The World Cup, A Corporate Legacy
From the time Brazil was chosen to hold the 2014 FIFA World Cup, there has been much discussion on what it should or could mean to the country for it to host the world’s biggest sporting event. Even if the debate often becomes very polarized, everyone agrees that the investment for an event this size is only justifiable if it results in further investment, in the improvement of Brazil’s image, and especially in a legacy of enhanced infrastructure and better conditions for economic and social development.
Whether as official sponsors or simply seeing the event as a unique opportunity, many companies are investing heavily in World Cup-related communication and marketing strategies. These companies also face a challenge: how to make this investment go beyond immediate brand visibility, and generate gains in terms of image and reputation that could bring better competitiveness in the future?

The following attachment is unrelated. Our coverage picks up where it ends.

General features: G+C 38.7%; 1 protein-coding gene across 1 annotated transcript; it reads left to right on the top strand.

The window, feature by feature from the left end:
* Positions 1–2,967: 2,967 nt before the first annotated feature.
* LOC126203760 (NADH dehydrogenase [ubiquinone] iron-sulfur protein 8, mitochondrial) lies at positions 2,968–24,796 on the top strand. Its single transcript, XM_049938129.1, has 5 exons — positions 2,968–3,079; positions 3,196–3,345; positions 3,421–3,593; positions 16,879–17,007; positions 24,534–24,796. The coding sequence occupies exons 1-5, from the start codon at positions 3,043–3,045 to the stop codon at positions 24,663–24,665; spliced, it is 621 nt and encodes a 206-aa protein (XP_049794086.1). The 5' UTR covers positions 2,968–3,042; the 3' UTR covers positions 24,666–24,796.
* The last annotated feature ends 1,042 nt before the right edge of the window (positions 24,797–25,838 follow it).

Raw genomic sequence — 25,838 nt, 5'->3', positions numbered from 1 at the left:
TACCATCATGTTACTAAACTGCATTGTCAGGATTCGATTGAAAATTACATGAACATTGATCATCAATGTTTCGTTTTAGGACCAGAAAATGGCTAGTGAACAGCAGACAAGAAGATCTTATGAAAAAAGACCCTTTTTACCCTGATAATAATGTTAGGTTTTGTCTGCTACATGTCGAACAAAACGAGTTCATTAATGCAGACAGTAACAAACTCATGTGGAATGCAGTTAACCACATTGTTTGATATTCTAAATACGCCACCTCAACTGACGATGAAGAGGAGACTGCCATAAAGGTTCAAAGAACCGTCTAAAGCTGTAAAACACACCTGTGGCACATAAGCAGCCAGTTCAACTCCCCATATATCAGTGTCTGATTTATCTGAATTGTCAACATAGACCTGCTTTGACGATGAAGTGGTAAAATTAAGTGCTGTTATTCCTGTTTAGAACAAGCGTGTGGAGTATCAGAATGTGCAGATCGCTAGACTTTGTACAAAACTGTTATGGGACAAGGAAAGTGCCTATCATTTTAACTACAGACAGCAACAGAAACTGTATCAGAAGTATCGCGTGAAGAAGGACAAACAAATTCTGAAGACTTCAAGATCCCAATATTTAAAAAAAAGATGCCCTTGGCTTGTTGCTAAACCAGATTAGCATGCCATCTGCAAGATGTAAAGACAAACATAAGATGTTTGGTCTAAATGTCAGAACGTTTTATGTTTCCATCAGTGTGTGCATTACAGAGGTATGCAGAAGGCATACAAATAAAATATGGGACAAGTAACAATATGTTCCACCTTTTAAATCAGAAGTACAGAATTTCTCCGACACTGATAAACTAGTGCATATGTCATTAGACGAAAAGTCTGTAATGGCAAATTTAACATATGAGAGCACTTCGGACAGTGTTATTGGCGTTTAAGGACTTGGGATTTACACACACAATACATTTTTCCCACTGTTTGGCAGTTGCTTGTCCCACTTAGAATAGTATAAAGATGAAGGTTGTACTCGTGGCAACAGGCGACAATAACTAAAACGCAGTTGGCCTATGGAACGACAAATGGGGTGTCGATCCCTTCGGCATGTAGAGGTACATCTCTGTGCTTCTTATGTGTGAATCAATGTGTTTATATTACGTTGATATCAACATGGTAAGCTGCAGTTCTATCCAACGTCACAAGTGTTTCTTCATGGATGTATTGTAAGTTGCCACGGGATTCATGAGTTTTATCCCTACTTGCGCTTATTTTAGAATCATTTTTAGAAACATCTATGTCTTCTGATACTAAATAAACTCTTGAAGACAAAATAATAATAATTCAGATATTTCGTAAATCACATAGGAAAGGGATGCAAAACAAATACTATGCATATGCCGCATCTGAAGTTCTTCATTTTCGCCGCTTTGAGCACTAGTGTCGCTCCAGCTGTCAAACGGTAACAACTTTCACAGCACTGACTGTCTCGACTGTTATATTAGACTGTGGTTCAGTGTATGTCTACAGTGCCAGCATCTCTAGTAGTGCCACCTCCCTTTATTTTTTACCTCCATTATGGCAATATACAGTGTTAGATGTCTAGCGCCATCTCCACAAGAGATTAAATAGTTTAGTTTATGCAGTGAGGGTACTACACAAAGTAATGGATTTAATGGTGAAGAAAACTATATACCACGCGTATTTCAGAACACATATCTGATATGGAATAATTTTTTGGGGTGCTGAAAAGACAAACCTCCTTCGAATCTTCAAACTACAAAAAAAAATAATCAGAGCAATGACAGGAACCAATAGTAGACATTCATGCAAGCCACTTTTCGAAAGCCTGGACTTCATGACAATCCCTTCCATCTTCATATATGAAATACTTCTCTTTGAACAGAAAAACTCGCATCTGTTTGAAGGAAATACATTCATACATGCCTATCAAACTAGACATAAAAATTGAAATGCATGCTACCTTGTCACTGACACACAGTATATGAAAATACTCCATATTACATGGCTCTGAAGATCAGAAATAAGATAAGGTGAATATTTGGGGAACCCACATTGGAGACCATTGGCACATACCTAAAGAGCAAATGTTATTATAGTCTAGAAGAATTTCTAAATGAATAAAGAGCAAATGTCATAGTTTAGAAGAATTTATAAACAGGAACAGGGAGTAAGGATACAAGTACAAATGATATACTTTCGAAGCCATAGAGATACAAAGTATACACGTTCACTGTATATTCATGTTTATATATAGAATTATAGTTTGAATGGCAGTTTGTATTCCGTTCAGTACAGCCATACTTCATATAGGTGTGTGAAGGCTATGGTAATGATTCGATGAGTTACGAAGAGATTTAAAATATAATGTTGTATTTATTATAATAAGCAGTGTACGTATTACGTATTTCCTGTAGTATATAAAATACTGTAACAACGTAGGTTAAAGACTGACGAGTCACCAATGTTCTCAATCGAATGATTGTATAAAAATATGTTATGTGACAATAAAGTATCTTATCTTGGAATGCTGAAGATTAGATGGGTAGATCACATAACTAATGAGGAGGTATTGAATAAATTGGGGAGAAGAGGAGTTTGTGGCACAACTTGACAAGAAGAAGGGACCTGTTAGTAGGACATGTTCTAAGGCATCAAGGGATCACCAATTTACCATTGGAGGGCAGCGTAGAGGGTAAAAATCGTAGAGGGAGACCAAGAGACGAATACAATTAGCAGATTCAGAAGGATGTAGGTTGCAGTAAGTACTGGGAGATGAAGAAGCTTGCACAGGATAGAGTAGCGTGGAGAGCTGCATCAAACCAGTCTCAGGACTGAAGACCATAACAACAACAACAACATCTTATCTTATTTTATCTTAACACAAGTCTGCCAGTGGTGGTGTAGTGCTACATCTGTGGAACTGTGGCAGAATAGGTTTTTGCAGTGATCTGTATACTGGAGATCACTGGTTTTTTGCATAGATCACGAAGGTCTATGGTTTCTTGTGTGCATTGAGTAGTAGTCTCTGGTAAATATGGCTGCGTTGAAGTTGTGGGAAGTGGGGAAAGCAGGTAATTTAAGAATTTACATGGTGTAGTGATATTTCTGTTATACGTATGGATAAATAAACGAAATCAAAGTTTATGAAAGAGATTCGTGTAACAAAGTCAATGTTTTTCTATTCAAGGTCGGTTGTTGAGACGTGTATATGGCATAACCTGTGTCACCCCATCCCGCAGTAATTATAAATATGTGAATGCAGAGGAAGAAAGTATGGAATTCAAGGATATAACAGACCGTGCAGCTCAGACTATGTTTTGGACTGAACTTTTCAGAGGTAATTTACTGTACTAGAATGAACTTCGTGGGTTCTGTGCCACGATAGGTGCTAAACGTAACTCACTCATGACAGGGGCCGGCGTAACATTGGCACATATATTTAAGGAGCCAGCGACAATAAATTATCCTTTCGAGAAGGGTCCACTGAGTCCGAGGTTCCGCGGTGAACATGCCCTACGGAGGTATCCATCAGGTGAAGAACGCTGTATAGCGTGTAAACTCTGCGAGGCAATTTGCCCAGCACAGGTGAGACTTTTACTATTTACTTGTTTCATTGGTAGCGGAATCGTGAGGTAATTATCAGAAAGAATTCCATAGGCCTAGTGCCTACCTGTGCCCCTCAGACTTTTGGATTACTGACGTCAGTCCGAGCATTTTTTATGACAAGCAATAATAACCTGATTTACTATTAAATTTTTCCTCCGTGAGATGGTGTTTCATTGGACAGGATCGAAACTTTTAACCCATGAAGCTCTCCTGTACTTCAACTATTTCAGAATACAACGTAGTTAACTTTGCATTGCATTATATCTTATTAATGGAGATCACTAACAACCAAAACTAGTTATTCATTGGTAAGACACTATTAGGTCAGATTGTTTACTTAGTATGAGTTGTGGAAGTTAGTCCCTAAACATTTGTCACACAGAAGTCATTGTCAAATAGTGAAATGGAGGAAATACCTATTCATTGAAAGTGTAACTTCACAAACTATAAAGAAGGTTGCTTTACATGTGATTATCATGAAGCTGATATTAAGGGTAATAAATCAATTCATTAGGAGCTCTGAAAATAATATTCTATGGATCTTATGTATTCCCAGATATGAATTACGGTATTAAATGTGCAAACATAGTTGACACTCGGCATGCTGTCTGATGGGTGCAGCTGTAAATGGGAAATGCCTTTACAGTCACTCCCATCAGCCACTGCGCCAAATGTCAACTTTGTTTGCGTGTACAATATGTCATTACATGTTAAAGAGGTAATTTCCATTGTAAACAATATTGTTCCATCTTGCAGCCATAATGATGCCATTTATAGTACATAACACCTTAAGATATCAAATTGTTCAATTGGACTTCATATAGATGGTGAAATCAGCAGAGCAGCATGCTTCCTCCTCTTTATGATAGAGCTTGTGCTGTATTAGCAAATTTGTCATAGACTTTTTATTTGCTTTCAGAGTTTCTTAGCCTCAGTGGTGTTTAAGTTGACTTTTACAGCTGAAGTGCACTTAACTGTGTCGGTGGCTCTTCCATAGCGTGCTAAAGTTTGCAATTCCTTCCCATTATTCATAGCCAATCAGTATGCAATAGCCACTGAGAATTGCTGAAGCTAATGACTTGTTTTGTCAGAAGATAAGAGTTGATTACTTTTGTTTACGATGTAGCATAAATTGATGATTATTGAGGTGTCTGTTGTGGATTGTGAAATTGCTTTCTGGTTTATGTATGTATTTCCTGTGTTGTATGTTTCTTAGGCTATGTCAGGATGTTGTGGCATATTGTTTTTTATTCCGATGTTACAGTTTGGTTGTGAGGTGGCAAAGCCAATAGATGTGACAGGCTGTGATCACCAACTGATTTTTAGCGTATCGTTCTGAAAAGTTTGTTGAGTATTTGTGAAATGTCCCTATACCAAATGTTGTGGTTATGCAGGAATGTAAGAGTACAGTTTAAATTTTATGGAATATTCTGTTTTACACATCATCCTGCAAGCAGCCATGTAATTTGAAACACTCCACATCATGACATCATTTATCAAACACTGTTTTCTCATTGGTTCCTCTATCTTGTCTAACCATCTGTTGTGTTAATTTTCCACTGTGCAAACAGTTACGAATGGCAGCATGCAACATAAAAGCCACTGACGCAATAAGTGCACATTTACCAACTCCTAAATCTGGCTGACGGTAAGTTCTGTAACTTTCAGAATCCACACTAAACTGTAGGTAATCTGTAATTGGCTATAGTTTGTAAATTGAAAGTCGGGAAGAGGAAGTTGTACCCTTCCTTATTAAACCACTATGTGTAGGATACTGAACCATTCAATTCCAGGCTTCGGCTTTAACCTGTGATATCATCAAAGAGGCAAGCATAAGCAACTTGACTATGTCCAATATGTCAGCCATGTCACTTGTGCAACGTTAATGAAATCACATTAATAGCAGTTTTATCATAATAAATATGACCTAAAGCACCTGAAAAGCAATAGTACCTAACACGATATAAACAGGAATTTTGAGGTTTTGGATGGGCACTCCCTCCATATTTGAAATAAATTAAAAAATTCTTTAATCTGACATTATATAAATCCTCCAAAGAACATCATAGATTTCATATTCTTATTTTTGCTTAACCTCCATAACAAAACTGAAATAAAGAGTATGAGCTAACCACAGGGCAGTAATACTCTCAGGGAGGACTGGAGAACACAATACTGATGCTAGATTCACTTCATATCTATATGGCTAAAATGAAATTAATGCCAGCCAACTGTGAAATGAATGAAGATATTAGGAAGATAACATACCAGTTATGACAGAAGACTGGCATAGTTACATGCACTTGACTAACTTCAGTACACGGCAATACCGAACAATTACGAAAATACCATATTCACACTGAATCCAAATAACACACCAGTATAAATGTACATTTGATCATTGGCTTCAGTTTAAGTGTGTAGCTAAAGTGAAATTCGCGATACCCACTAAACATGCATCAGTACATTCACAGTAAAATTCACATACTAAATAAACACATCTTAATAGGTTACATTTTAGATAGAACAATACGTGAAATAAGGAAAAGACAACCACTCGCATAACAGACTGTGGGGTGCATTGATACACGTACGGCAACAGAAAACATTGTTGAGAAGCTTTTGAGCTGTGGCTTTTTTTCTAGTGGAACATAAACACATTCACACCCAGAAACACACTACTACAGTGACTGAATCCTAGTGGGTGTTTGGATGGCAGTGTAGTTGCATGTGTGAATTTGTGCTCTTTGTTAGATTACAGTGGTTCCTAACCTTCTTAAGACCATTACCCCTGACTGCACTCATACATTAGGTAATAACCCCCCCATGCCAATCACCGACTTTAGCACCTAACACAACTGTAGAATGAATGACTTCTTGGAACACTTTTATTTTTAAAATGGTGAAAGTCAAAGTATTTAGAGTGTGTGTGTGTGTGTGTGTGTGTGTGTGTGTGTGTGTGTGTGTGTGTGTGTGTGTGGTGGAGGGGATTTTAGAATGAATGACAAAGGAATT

For a company to stand out among the numerous market movements in preparation for the World Cup, one of the ways – and probably the most effective one – is to contribute to building the legacy the event will leave for Brazil and the Brazilians.
Companies capable of combining commercial actions with initiatives focused on providing services and social inclusion will have a better chance of standing out and strengthening their image during the World Cup. They will also be better protected against any eventual questioning regarding the hosting of the event. Making the World Cup generate a real legacy is good for the country. And it is also good business for companies.